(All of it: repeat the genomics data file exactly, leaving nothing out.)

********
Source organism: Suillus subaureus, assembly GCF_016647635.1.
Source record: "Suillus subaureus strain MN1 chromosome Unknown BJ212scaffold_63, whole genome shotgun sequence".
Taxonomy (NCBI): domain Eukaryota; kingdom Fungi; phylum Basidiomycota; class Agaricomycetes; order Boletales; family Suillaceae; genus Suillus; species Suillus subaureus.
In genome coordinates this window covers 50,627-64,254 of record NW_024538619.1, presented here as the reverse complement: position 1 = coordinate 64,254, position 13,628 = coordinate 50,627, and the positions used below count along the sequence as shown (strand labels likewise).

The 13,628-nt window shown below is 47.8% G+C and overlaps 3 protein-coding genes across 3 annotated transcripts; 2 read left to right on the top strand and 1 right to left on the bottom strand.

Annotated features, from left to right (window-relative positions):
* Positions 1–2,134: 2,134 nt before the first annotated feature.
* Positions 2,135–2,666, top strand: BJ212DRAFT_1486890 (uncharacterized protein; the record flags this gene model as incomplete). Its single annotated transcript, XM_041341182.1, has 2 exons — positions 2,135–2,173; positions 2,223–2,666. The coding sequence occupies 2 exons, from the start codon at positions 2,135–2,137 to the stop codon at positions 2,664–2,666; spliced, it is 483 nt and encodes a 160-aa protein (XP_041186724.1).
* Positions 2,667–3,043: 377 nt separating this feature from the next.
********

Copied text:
Source organism: Suillus subaureus, assembly GCF_016647635.1.
Source record: "Suillus subaureus strain MN1 chromosome Unknown BJ212scaffold_63, whole genome shotgun sequence".
Taxonomy (NCBI): domain Eukaryota; kingdom Fungi; phylum Basidiomycota; class Agaricomycetes; order Boletales; family Suillaceae; genus Suillus; species Suillus subaureus.
In genome coordinates this window covers 50,627-64,254 of record NW_024538619.1, presented here as the reverse complement: position 1 = coordinate 64,254, position 13,628 = coordinate 50,627, and the positions used below count along the sequence as shown (strand labels likewise).

The 13,628-nt window shown below is 47.8% G+C and overlaps 3 protein-coding genes across 3 annotated transcripts; 2 read left to right on the top strand and 1 right to left on the bottom strand.

Annotated features, from left to right (window-relative positions):
* Positions 1–2,134: 2,134 nt before the first annotated feature.
* Positions 2,135–2,666, top strand: BJ212DRAFT_1486890 (uncharacterized protein; the record flags this gene model as incomplete). Its single annotated transcript, XM_041341182.1, has 2 exons — positions 2,135–2,173; positions 2,223–2,666. The coding sequence occupies 2 exons, from the start codon at positions 2,135–2,137 to the stop codon at positions 2,664–2,666; spliced, it is 483 nt and encodes a 160-aa protein (XP_041186724.1).
* Positions 2,667–3,043: 377 nt separating this feature from the next.